I am a newbie to Java. I understand what garbage collection and paging, swapping do in isolation. I wanted to understand how they relate to each other. Does GC cause paging or swapping? I know that the primary job of GC is to reclaim memory. But does it reclaim by paging or swapping if needed or is it not relevant to GC and is done by OS?

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    If your GC triggers paging/swapping you are in trouble. The GC is implemented assuming it can randomly access memory and if you start swapping during a GC your application and/or machine is likely to come to halt. – Peter Lawrey Feb 16 '14 at 11:21

To understand the relation, note that Java performs generational garbage collection. There is a young and and old generation of objects allocated on the heap. From the JVM's point of view, it will not care about swapping but use the heap size it was configured with. However, the heap size will of course dictate the swapping behaviour of the OS that manages the JVM process.

In the young generation's collection, only rather new objects are collected. These objects should not have been swapped out by the OS due to their recent allocation. Of course, if you chose a size bigger than your RAM for your young generation, swapping will be required even for collecting the young generation what will slow down your garbage collector.

In the tenured generation, the performance of garbage collection will firstly depend on the strategy for collection. Consider a naive algorithm that performs a full garbage collection. This algorithm will have to check the entire application's object graph what requires access to the entire JVM heap. Obviously, the entire heap should fit into the RAM. Otherwise, a lot of swapping will be required for garbage collection what will result in a bad performance. In reality, the collector will not check the entire object graph. However, it remains a good practise to choose a heap size that fits into your RAM in order to avoid excessive swapping when for example configuring a Java application's production server.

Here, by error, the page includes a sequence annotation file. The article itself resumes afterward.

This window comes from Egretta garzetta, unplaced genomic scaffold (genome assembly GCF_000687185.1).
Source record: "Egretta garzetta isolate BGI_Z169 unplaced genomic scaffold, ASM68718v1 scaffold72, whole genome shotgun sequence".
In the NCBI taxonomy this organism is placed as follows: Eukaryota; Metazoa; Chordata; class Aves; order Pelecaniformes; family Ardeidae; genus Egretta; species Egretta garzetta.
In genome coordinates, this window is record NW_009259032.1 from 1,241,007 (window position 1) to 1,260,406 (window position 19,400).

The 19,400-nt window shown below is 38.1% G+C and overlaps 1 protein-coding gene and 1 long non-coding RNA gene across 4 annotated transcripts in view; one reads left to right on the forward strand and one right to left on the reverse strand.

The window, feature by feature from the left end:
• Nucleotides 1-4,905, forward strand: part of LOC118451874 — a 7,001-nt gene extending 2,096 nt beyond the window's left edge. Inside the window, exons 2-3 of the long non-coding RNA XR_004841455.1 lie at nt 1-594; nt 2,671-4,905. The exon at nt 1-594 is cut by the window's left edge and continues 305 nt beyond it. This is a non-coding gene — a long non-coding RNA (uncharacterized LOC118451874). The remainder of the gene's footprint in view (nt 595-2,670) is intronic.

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Actually, I am a newbie in Java world too. I come here because I get confused with this just like you. However, if you thinking about the mechanism of swapping, you may find the difference between swap and garbage collection. swapping is a behaviour of operator system. and garbage collection is a behaviour of Java jvm which is a process/thread of the system. So, swapping and garbage collection is different level thing. If memory is not enough, swapping will happen to figure out memory that unused temporary and then swapping out.

Above all, swapping may happen before full GC. and at the same time, garbage collection i.e. full gc. also may happen without swapping. A simple example is that: we config the JVM with a small heap size . bug we allocate a large buffer space, at this situation, full GC may happen and also OOM may happen.

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